On October 3rd regulations extending the “Military Lending Act” (MLA) officially to credit card transactions took effect. This means that when providing credit cards to a member of the armed services or dependent, you may not charge a Military Annual Percentage Rate (MAPR) greater than 36%. In addition, there are unique disclosures that must be provided.

The most important thing to keep in mind is that the MAPR is calculated differently than the traditional APR. For example, in calculating the APR you would include any premium or fee for credit insurance or debt suspension agreement.

The good news is that the regulation permits lenders to exclude from the MAPR calculations. Bona fide and reasonable fees can be excluded from the MAPR calculation. A fee meets this criteria if it is similar to fees imposed by other creditors for “the same or substantially similar product or service.” If you don’t want to risk being challenged over whether a fee is in fact bona fide, a compliance “safe harbor” (see yesterday’s blog) is provided. A bona fide fee is reasonable “if the amount of the fee is less than or equal to an average amount of a fee for the same or a substantially similar product or service charged by 5 or more creditors each of whose U.S. credit cards in force is at least $3 billion in an outstanding balance (or at least $3 billion in loans on U.S. credit card accounts initially extended by the creditor) at any time during the 3-year period preceding the time such average is computed.” This notice from CUNA Mutual provides guidance on how you can make that calculation.

When the MLA was first implemented, you could rely on information provided by your member to determine if they were entitled to the MAPR’s protection. But since October of last year, you only receive safe harbor protection for complying with the law’s requirements if you run a member’s identification information in the DMDC database. In addition, the major credit reporting agencies can also flag MLA eligibility.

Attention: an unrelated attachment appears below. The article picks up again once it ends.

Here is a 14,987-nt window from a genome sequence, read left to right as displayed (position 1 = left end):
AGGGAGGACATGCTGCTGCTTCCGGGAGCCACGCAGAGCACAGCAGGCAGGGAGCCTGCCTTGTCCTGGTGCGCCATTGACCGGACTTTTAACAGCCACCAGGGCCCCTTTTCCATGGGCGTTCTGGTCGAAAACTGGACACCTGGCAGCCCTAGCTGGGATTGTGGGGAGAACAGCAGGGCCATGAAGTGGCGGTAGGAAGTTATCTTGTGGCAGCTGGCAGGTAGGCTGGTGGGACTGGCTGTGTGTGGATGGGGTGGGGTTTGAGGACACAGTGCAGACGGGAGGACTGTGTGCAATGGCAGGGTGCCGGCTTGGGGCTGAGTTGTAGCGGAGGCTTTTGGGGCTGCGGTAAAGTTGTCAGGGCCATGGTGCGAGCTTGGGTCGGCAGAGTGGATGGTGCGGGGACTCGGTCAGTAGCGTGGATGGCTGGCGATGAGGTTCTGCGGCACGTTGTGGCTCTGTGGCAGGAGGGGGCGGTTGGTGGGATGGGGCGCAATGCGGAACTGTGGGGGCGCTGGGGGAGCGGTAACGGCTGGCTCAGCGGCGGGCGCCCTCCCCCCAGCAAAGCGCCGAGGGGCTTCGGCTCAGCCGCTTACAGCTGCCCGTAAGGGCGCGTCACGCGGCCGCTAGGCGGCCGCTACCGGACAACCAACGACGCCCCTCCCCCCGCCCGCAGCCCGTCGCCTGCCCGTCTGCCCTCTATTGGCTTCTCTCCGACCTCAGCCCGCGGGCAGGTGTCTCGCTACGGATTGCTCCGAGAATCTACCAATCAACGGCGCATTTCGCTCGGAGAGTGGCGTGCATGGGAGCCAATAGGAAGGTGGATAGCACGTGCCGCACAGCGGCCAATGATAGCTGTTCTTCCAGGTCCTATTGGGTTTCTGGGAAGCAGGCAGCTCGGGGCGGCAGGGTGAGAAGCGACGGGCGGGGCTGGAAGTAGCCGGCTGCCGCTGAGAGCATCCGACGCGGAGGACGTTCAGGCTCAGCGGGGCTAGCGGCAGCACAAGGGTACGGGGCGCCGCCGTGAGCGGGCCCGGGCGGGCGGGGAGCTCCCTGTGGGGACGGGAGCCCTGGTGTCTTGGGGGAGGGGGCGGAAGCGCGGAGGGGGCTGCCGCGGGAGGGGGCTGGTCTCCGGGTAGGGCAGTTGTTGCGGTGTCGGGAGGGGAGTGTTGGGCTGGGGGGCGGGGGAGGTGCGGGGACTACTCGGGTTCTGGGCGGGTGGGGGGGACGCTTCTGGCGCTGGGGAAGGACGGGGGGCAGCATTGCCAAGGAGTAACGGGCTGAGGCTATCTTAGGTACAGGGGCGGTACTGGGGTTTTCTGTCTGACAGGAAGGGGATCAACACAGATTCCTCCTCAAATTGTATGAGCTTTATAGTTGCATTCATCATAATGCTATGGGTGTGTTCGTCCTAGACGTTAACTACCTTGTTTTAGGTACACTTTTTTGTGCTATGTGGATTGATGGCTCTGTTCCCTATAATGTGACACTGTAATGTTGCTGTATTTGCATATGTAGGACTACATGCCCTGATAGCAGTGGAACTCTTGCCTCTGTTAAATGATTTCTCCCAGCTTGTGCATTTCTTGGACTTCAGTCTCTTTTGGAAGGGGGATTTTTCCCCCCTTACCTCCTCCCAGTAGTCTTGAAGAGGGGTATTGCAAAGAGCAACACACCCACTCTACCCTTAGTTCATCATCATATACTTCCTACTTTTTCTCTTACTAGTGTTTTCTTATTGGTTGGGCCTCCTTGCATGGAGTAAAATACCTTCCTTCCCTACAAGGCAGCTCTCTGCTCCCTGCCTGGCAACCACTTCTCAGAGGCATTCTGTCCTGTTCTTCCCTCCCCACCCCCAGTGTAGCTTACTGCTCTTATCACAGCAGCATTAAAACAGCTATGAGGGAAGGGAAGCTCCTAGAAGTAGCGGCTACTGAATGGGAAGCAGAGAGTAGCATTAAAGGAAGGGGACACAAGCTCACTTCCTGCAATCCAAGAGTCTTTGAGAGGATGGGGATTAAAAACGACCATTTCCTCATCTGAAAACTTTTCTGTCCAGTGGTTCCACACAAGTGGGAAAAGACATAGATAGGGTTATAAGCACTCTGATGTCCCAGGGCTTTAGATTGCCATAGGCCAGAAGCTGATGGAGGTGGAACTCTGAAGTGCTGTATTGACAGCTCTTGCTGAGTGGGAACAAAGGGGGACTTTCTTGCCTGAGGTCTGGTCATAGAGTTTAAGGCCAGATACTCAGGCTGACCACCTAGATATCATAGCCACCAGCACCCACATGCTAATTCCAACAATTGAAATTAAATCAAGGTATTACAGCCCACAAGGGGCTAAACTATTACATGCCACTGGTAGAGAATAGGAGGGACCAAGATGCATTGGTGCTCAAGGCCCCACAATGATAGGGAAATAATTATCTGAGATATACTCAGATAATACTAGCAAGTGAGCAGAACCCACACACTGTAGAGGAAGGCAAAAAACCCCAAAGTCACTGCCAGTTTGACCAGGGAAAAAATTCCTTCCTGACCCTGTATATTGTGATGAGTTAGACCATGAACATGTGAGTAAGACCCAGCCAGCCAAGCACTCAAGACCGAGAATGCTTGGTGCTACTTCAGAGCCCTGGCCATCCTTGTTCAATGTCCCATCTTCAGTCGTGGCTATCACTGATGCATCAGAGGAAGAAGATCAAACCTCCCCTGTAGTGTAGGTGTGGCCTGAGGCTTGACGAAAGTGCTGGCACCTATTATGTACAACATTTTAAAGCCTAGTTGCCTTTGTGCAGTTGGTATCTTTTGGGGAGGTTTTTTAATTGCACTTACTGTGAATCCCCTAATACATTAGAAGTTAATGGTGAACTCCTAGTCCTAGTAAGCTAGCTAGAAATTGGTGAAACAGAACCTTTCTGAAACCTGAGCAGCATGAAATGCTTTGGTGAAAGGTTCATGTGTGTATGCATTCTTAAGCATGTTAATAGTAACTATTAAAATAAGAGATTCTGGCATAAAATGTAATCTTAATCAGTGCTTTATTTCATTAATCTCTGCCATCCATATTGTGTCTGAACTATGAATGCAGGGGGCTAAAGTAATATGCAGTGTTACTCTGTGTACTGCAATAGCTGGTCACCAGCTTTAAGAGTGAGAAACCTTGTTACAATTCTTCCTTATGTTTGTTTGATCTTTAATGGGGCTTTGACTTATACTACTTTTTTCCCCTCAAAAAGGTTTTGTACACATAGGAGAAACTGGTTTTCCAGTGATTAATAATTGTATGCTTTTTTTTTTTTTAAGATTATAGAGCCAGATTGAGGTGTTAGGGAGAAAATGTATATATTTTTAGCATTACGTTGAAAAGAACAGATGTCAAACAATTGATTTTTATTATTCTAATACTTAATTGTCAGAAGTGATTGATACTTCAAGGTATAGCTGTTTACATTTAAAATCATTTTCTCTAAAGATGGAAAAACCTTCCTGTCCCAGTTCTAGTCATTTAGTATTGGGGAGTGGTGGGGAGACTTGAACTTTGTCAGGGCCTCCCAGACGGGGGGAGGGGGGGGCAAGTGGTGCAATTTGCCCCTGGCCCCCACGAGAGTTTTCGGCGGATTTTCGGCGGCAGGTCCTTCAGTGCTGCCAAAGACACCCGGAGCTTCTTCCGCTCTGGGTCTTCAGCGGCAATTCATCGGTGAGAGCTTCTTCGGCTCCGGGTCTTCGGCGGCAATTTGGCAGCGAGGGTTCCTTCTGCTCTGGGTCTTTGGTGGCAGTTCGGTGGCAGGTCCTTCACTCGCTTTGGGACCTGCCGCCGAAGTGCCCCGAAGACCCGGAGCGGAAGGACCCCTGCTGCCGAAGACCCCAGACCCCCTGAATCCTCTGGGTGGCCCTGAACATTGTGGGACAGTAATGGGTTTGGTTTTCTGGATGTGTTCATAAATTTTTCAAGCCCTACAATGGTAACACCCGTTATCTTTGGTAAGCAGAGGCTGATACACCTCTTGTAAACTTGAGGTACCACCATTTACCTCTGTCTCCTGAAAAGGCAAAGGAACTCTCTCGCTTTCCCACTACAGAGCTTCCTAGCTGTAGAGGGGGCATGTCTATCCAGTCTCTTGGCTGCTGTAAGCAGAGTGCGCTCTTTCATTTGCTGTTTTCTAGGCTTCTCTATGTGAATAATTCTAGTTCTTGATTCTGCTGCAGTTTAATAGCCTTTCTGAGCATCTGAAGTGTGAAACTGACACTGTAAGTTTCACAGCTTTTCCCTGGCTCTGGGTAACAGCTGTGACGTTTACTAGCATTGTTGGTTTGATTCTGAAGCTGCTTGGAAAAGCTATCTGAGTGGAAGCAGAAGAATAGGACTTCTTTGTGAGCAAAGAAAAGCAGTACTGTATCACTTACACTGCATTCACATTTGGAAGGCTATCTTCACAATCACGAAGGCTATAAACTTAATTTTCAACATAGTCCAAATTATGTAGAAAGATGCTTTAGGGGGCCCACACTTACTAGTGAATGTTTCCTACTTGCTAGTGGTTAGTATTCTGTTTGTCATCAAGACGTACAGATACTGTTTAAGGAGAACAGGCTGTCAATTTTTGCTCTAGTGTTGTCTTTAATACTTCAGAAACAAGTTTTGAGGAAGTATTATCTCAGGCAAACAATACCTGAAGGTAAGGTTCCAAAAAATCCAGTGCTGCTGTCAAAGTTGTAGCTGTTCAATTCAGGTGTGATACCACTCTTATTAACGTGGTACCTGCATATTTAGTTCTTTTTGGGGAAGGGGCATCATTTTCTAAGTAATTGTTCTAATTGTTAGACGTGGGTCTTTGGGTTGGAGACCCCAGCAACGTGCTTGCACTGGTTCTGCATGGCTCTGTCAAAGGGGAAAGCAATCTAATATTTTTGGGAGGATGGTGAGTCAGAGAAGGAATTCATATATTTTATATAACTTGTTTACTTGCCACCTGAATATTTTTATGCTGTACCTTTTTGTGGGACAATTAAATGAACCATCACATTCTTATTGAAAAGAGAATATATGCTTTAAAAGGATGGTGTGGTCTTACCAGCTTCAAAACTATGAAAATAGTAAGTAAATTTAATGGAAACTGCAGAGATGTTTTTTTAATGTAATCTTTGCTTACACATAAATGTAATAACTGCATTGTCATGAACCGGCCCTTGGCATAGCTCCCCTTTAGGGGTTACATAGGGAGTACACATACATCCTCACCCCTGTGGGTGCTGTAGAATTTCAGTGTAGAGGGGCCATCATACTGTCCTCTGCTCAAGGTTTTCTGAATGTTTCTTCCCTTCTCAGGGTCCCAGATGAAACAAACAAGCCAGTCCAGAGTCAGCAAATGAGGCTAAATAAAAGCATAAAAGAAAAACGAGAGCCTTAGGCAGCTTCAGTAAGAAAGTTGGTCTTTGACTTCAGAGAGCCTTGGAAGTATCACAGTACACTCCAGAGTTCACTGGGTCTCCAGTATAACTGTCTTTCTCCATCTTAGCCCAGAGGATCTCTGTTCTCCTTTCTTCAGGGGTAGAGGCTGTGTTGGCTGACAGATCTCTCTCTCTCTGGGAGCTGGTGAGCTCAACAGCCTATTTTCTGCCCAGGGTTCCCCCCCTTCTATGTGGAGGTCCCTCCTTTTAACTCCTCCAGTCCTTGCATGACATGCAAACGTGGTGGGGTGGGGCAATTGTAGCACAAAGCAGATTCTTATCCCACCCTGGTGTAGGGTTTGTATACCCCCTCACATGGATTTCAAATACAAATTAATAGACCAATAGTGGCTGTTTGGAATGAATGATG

Remember, this regulation simply expands on requirements that were already imposed on lenders as a result of the Department of Defense’s decision to expand the coverage of the Military Lending Act from just high cost pay-day loans, vehicle title loans and refund anticipation loans to virtually all types of consumer transactions.

When the DOD decided to expand the coverage of the MLA, about the only regulator who thought that the DOD’s updated regulatory framework made sense was the CFPB. Need I say more? Both the banking and credit union trade groups continue to express concern that the regulations, no matter how well-intentioned, needs to be better explained. In addition, it seems to me that, by basing bona fide fees on the practices of the largest credit card providers the regulations have the unintended consequence of making it more difficult for smaller lenders such as credit unions to cost effectively provide credit cards to military personnel and their dependents.

But the time for complaining is over. Besides, that’s my job. Unfortunately, I get the sense that there are some credit unions that aren’t quite up to speed when it comes to complying with this regulation. Be sure to take a nap when you get home today so you are nice and fresh for tonight’s Yankee game.

October 5, 2017 at 9:27 am Leave a comment

Authored By:

Henry Meier, Esq., Senior Vice President, General Counsel, New York Credit Union Association.

The views Henry expresses are Henry’s alone and do not necessarily reflect the views of the Association. In addition, although Henry strives to give his readers useful and accurate information on a broad range of subjects, many of which involve legal disputes, his views are not a substitute for legal advise from retained counsel.